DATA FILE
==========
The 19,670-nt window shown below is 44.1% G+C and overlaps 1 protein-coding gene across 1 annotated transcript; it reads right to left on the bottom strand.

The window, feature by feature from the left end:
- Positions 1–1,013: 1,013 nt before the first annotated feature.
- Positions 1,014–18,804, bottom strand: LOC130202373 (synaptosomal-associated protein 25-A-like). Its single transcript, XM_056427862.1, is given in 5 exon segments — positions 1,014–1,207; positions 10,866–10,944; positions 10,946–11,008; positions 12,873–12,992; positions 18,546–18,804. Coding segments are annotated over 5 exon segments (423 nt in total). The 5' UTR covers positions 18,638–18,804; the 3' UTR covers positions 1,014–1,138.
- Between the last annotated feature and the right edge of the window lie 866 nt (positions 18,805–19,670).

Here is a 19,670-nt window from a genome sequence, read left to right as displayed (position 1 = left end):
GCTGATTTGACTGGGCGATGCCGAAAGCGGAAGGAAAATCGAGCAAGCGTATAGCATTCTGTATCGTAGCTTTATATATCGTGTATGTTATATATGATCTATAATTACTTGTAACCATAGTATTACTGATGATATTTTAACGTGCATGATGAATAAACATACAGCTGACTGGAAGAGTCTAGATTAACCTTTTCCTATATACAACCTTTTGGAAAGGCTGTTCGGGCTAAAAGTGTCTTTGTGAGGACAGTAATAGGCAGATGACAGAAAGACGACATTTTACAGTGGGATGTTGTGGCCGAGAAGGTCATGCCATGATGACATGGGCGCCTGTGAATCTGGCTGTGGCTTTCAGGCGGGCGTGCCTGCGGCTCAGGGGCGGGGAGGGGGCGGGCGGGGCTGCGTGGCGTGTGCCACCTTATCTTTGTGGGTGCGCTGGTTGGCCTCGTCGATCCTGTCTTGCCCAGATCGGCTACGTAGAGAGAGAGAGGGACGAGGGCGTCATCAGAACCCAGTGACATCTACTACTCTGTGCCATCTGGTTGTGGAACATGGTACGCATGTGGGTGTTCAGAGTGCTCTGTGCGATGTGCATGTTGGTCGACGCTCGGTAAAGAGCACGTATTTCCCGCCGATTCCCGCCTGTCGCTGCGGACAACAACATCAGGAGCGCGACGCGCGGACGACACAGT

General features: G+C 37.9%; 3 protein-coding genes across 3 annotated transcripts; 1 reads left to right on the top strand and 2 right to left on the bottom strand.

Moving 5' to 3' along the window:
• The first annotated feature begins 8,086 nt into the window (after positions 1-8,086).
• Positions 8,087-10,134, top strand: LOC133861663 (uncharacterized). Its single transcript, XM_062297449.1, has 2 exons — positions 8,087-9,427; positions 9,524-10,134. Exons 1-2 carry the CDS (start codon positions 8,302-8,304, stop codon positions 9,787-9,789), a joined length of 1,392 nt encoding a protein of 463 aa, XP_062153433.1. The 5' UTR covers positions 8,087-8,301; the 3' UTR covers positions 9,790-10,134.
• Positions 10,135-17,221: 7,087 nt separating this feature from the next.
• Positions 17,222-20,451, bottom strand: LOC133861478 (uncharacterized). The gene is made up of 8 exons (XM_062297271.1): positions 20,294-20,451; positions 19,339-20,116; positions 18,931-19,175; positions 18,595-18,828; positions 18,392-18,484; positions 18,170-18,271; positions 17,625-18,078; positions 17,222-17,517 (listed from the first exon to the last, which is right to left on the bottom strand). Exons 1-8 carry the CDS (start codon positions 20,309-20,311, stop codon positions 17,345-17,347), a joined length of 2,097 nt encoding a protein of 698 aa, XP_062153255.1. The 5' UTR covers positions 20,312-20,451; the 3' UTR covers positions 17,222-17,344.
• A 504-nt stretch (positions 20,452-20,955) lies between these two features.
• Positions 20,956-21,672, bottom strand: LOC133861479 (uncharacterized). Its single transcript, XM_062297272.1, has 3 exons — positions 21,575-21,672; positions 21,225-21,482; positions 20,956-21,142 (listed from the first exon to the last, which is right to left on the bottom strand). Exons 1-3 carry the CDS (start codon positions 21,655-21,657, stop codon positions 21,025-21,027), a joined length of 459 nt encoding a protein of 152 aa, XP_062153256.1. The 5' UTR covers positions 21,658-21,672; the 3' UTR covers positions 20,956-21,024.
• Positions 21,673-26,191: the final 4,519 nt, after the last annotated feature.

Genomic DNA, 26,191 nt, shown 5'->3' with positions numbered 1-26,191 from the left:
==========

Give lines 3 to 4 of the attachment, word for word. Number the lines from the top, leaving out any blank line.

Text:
- Positions 1–1,013: 1,013 nt before the first annotated feature.
- Positions 1,014–18,804, bottom strand: LOC130202373 (synaptosomal-associated protein 25-A-like). Its single transcript, XM_056427862.1, is given in 5 exon segments — positions 1,014–1,207; positions 10,866–10,944; positions 10,946–11,008; positions 12,873–12,992; positions 18,546–18,804. Coding segments are annotated over 5 exon segments (423 nt in total). The 5' UTR covers positions 18,638–18,804; the 3' UTR covers positions 1,014–1,138.